Xserve cluster

Posted:
in Current Mac Hardware edited January 2014
the apple store is back up and at first it looked like there was nothing new (notably the ipod), but apple DID add a new configuration of the Xserve made specifically for cluster. basically just a cheaper model without all the drive bays as far as i can tell.



Edit: that's weird. i could have sworn there was a different picture for the Xserve cluster but now the store shows the usual xserve enclosure for both the xserve and the xserve cluster config. did anyone else see the new enclosure? basically it looked like it had one drive bay on the left, and most of the rest of the front appeared to be intake vents.

Comments

  • Reply 1 of 10
    hmurchisonhmurchison Posts: 12,128member
    Actually it's best attributes is it's a Dual Proc. No CDROM or Dual Gigabit but it's not bad for someone who already has a base XServe.
  • Reply 2 of 10
    Picture here ... about halfway down on the right.
  • Reply 3 of 10
    defiantdefiant Posts: 4,876member
  • Reply 4 of 10
    eugeneeugene Posts: 8,254member
    Quote:

    Originally posted by Defiant





    What I'd really be interested in is seeing what was done with the extra space where the HDD carriers would have been...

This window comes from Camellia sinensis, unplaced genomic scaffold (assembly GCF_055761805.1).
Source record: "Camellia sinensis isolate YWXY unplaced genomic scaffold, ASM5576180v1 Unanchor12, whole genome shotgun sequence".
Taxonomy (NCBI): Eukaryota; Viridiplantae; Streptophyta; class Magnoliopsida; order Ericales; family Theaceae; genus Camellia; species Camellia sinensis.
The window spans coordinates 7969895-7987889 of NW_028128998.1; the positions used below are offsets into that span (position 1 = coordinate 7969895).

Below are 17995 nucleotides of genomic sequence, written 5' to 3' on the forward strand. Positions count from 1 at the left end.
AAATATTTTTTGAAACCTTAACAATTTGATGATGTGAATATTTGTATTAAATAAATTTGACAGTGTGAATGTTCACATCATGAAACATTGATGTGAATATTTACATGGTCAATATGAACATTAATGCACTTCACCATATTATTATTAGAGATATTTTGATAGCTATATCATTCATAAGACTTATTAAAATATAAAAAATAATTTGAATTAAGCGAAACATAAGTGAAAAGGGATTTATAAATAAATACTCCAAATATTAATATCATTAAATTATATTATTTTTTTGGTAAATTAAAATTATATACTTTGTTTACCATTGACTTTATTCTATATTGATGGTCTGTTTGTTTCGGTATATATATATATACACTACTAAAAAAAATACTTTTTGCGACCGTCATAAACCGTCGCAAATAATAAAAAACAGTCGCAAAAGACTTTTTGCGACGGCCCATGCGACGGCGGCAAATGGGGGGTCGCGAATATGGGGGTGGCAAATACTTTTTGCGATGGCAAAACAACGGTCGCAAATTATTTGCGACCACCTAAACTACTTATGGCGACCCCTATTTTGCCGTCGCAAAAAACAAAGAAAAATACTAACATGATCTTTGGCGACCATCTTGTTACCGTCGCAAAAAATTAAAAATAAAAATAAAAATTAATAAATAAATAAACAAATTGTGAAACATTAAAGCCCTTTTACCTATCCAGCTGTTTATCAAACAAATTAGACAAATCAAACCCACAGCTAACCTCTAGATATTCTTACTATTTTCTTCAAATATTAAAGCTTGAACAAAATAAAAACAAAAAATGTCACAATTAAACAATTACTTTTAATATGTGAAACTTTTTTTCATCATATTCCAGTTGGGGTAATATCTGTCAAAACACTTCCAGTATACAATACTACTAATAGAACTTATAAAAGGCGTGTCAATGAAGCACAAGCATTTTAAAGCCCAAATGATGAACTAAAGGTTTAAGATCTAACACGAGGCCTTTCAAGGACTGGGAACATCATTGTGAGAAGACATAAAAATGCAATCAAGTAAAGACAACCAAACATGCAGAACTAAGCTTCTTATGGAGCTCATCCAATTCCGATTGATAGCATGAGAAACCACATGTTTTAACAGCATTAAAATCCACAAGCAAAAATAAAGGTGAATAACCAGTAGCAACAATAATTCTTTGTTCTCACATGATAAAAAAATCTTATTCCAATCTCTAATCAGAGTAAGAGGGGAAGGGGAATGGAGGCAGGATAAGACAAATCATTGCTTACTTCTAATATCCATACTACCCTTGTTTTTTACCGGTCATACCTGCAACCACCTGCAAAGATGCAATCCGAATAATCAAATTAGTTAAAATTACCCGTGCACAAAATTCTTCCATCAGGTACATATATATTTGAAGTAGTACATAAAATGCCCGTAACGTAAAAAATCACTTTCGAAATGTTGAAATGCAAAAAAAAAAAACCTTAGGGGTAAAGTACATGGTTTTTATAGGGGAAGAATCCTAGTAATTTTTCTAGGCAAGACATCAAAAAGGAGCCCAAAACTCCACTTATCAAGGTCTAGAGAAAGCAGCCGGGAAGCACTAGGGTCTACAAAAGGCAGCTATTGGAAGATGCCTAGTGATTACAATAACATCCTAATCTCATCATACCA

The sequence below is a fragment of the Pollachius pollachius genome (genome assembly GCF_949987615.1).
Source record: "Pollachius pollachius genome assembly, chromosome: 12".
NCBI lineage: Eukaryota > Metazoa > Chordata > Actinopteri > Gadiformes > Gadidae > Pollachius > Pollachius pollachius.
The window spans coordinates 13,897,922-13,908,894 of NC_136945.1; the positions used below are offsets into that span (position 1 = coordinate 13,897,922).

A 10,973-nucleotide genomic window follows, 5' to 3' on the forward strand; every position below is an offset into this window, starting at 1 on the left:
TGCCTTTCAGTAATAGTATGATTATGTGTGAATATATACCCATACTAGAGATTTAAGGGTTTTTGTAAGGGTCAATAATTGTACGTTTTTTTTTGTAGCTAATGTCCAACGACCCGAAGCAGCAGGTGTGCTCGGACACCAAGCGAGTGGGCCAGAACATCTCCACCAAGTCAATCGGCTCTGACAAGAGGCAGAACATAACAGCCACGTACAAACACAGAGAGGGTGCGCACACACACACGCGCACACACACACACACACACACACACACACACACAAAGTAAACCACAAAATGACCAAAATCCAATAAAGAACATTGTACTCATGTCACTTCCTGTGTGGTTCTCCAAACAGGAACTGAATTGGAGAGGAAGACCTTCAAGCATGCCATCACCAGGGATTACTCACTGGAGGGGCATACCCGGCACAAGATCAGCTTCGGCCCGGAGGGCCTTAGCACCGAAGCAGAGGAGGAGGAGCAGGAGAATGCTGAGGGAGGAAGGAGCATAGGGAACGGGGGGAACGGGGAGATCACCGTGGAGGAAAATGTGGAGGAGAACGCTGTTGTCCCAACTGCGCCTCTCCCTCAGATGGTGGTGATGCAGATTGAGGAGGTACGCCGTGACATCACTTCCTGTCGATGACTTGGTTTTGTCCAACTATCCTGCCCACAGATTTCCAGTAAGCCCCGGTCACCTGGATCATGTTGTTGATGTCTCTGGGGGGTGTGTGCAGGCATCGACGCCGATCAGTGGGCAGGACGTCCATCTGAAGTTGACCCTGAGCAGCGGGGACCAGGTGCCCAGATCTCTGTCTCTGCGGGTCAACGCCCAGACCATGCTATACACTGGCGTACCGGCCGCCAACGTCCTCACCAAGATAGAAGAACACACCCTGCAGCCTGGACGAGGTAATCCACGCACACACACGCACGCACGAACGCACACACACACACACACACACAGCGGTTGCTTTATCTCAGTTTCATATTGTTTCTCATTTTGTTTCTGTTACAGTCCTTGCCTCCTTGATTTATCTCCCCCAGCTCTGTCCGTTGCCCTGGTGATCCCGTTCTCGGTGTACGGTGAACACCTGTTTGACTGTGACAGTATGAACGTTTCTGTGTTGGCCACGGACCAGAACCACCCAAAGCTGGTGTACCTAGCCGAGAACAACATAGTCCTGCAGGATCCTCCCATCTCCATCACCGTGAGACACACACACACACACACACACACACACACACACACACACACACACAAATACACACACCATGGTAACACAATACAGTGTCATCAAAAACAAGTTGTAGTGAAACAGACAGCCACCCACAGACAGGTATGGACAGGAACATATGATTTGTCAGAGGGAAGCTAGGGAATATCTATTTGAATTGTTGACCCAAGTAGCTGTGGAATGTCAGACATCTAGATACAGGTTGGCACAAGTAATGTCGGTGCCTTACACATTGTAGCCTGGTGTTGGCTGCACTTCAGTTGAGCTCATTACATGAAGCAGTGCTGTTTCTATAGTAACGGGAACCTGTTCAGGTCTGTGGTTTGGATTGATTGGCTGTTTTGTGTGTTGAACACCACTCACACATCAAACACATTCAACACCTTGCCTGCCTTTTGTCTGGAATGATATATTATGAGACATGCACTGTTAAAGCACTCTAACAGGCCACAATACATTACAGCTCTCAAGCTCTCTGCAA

• Reply 5 of 10
    Quote:

    Originally posted by Eugene

    What I'd really be interested in is seeing what was done with the extra space where the HDD carriers would have been...



    probably nothing significant. i'd assume that to keep costs down this isn't really a different model. just a regular xserve with a different front plate and the ata busses removed. maybe there is a little ductwork in there, but essentially this seems to be simply a stripped down xserve.



    genentech probably wanted a bunch of these.
  • Reply 6 of 10
    mcqmcq Posts: 1,543member
    http://maccentral.macworld.com/news/0303/18.xserve.php



    Quote:

    Apple introduces Xserve cluster configuration

    by Jim Dalrymple, jdalrymple@maccentral.com

    March 18, 2003 1:40 pm ET



    Apple Computer Inc. on Tuesday introduced a new Xserve configuration specifically designed for customers seeking clustering capabilities. Available for US$2799, the new Xserve configuration keeps the high-end power, but loses equipment not necessary for the clustering marketplace.



    The Cluster Node Xserve comes with dual 1.33GHz PowerPC G4 processors; 2MB L3 cache per processor; 256MB DDR333 SDRAM; 60GB ATA/133 ADM; Mac OS X Server (10 client); and Gigabit Ethernet. This configuration does away with the video card and the expansion hard drive bays found in the normal Xserve, making this a completely headless machine.



    "This configuration is tailored to bring the Xserve form factor with dual processing power in at a lower price point," Doug Brooks, Xserve Product Manager, told MacCentral. "This machine is really streamlined for the price/performance in this market."



    Designed for the life sciences market, the Cluster Node Xserve can be used for applications such as BLAST, Shake and other processor intensive applications. Apple also expects more interest from the creative markets to handle distributed rendering and distributed compositing.